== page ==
Testing ARM Templates with Pester #2 – Azure CLI

11 July, 2018 by Justin Yoo

In my previous post, Testing ARM Templates with Pester #1 – PowerShell, I showed how to test behaviours ARM template deployment without actual deployment. At the end of the post, I also briefly mentioned how we can integrate this testing into our CI/CD pipeline. However, I was actually asked many times how I did it on Visual Studio Team Service (VSTS). To be honest, it’s not that intuitive for this, especially as we need to run test before the resource deployment. This post, Test Azure deployments in your VSTS Release Pipeline, talks about after resource deployment in the release pipeline, but not in the build pipeline. In this post, I’m going to show how to test ARM templates in the build pipeline.

The code sample can be found at Testing ARM Templates

Azure CLI

Pester is a PowerShell-based test framework. So, it’s easy to think we can use PowerShell for testing, with this cmdlet Test-AzureRmResourceGroupDeployment. This is somewhat true, but as you know, PowerShell is not as good as error handling. On the other hand, Azure CLI returns an error object, even if there is an error, which we can gracefully handle errors. In addition to that, Azure CLI can also run on PowerShell! So, this time, we’re using Azure CLI for ARM template testing.

In order to validate ARM template in Azure CLI, here’s the command:

When we run this command, it returns a JSON object that contains the validation result. Here’s the actual result that the command returns.

As all necessary information resides in the validatedResources property, we can simply parse this JSON string to JSON object and utilise it.

Test with Pester

Here’s the sample test script using Pester:

As you can see, the $output variable stores the validation result converted into a JSON object, then check whether the deployment behaviour is expected or not. It looks simple because I use it for Logic App deployment, but if you deploy an Azure VM or App Service instance, or something else, it would be more complex and there would be more behaviours to test. Now, run the test script and you will see the result like this:

Looks all good. Now, this needs to be integrated into VSTS. Let’s move on.

VSTS Integration

There are third-party tasks for Pester, but they are not for our purpose. One is not designed for Azure resources, and the other is only useful for the release pipeline. Also, the current version of Azure CLI task can’t install additional PowerShell module, that is Pester for our case. Therefore, we need to install Pester and Azure CLI in a separate PowerShell task.

Install Pester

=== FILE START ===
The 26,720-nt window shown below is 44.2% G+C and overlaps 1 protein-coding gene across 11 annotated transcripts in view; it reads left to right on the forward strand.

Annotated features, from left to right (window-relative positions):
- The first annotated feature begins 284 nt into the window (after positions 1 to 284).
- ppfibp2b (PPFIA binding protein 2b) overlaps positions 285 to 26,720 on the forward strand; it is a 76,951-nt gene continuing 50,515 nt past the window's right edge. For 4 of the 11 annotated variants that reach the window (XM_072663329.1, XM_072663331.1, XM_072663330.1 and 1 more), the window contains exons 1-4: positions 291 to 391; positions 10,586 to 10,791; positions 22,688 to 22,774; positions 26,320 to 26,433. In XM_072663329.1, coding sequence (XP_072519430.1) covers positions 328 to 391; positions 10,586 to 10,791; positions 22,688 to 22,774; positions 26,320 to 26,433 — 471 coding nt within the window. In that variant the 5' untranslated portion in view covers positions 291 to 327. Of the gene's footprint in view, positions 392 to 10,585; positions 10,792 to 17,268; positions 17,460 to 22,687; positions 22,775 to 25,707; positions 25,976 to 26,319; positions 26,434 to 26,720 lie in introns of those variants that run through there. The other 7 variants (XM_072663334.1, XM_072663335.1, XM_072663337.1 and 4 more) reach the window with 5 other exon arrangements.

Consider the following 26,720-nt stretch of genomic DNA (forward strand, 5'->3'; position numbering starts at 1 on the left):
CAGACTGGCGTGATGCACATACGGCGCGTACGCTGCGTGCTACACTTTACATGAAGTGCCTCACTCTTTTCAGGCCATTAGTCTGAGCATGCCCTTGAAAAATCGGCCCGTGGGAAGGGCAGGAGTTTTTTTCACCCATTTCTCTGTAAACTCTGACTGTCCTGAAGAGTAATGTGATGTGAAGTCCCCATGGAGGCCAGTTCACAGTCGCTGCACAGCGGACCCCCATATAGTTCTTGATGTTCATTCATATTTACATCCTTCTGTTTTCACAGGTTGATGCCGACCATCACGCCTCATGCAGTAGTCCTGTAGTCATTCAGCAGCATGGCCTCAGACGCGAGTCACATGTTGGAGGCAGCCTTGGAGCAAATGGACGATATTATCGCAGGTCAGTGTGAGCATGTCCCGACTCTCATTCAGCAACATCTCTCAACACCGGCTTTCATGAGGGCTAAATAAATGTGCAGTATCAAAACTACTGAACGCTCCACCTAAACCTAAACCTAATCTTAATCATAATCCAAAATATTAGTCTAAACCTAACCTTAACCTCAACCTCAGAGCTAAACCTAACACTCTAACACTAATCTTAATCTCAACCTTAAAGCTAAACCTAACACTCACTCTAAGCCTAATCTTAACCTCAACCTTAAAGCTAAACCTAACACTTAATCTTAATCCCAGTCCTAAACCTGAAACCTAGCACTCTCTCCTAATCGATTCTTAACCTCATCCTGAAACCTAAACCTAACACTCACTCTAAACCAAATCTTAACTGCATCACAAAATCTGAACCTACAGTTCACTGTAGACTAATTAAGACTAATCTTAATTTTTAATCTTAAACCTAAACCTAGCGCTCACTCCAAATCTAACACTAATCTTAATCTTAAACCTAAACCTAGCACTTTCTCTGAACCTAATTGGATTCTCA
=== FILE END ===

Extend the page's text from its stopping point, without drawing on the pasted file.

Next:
First of all, we need to install Pester. VSTS has a built-in Pester, but its version is 3.4.0, which is quite old. According to the official Pester repository, it’s always a good idea to install the newest version of it. Therefore, install Pester from PowerShell Gallery.

Install Azure CLI

As VSTS has already got Python runtime, we can easily install Azure CLI with the following command.

Invoke Pester

Now, we’ve got Pester and Azure CLI. It’s time to run the test script. Here in this post, I have two PowerShell scripts – the test script itself and the Pester runner. In the Azure PowerShell task, it calls the Pester runner and the runner calls the test script.

It looks messy in the arguments field because it needs several parameters. The actual runner is actually very simple.

Publish Test Results

Pester also supports test results output. Currently it only supports the NUnit format, but that’s fine anyway because VSTS supports it. In the Pester runner script above, it has already set up the output file and output format. Therefore, another task, Publish Test Results can capture those results.

Activate Build Pipeline

Now, we’re all set on VSTS! Let’s run the build. Once the build is successful, the build result screen might look like this:

All build tasks has passed and tests results are successfully integrated into VSTS dashboard.


So far, I have worked through how to integrate ARM template testing in VSTS, with Pester and Azure CLI. Currently, the build time takes around 10 mins because it includes Peter and Azure CLI installation, which is a caveat of this approach. If there is a task integrated with Azure CLI and Pester, the user experience would be a lot better.

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This has been cross-posted to Dev Kimchi

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